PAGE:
Author | Christensen, Ronald. author |
---|---|

Title | Log-Linear Models [electronic resource] / by Ronald Christensen |

Imprint | New York, NY : Springer New York : Imprint: Springer, 1990 |

Connect to | http://dx.doi.org/10.1007/978-1-4757-4111-7 |

Descript | XI, 409 p. online resource |

SUMMARY

This book examines log-linear models for contingency tables. Logistic reยญ gression and logistic discrimination are treated as special cases and generยญ alized linear models (in the GLIM sense) are also discussed. The book is designed to fill a niche between basic introductory books such as Fienberg (1980) and Everitt (1977) and advanced books such as Bishop, Fienberg, and Holland (1975), Haberman (1974), and Santner and Duffy (1989). lt is primarily directed at advanced Masters degree students in Statistics but it can be used at both higher and lower levels. The primary theme of the book is using previous knowledge of analysis of variance and regression to motivate and explicate the use of log-linear models. Of course, both the analogies and the distinctions between the different methods must be kept in mind. The book is written at several levels. A basic introductory course would take material from Chapters I, II (deemphasizing Section II. 4), III, Secยญ tions IV. 1 through IV. 5 (eliminating the material on graphical models), Section IV. lรผ, Chapter VII, and Chapter IX. The advanced modeling maยญ terial at the end of Sections VII. 1, VII. 2, and possibly the material in Section IX. 2 should be deleted in a basic introductory course. For Masยญ ters degree students in Statistics, all the material in Chapters I through V, VII, IX, and X should be accessible. For an applied Ph. D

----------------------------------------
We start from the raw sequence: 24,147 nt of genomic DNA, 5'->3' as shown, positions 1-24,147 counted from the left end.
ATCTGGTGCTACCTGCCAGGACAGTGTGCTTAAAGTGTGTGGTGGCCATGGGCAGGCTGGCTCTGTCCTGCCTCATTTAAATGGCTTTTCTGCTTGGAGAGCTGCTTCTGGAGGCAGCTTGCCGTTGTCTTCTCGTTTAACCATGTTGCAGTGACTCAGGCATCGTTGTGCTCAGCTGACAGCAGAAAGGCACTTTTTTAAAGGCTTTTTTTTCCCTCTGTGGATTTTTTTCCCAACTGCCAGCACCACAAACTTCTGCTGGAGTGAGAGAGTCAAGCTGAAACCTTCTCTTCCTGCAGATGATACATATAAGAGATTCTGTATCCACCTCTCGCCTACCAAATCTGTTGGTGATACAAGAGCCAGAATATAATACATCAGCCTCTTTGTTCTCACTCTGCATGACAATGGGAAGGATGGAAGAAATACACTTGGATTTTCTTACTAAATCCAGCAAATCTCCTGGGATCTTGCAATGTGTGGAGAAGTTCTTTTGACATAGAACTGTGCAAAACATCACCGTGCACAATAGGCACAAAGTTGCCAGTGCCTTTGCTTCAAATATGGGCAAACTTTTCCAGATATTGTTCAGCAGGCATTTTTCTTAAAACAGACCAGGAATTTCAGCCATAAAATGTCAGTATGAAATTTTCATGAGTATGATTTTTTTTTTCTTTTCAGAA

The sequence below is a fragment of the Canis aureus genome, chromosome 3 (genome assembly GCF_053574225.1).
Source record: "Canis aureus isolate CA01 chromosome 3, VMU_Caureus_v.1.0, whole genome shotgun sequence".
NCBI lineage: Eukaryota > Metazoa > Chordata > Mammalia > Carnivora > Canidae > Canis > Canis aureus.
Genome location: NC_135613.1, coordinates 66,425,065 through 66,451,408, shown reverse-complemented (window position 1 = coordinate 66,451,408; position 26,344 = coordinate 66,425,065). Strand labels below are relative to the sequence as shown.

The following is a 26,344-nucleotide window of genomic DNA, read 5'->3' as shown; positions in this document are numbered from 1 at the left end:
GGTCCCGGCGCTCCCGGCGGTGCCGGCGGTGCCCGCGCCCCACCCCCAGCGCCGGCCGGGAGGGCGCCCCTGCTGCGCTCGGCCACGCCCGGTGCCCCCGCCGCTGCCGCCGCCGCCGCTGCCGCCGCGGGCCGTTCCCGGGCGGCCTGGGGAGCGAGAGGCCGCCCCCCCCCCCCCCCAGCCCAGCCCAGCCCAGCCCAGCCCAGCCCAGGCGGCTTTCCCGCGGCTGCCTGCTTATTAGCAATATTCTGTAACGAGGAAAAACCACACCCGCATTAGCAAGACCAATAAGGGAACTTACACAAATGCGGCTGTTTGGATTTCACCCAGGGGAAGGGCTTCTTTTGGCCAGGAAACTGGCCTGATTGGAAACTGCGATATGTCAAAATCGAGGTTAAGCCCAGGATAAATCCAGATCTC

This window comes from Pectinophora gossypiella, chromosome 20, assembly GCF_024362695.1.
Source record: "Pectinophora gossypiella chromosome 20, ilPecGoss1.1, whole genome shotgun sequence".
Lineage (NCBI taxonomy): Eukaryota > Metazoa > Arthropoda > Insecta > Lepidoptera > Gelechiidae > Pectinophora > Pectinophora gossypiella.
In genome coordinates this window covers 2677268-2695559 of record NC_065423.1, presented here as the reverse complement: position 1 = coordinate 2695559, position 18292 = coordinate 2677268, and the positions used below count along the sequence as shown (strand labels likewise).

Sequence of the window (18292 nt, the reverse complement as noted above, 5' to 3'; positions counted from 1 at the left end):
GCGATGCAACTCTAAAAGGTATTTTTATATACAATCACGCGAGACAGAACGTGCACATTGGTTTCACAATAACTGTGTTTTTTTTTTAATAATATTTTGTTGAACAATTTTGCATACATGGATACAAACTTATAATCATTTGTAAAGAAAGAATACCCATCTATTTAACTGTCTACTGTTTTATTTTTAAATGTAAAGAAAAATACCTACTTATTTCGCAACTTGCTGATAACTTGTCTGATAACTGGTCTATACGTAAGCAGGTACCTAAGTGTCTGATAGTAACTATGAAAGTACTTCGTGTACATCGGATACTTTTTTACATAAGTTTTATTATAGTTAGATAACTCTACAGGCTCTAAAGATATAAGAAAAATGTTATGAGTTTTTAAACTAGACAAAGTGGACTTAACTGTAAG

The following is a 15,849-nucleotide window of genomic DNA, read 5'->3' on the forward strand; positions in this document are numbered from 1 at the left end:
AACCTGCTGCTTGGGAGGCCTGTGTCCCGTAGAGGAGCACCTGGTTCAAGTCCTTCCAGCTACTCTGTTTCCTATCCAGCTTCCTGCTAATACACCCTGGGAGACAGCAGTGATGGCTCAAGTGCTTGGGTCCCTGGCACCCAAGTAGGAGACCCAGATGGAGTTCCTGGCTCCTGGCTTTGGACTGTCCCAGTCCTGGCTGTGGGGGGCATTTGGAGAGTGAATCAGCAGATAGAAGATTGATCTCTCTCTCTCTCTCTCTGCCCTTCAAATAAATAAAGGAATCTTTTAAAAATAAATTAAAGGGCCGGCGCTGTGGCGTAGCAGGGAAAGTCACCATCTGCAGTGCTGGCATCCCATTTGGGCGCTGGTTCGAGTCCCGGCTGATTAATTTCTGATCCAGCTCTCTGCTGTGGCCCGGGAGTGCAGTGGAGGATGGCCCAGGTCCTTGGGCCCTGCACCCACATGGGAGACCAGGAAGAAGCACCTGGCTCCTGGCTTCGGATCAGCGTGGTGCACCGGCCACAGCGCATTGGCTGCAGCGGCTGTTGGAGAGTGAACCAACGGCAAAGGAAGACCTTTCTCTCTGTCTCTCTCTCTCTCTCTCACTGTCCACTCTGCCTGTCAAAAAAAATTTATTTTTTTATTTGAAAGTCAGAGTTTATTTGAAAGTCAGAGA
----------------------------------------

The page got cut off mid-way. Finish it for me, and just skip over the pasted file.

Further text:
Mathematics
Applied mathematics
Engineering mathematics
Mathematics
Applications of Mathematics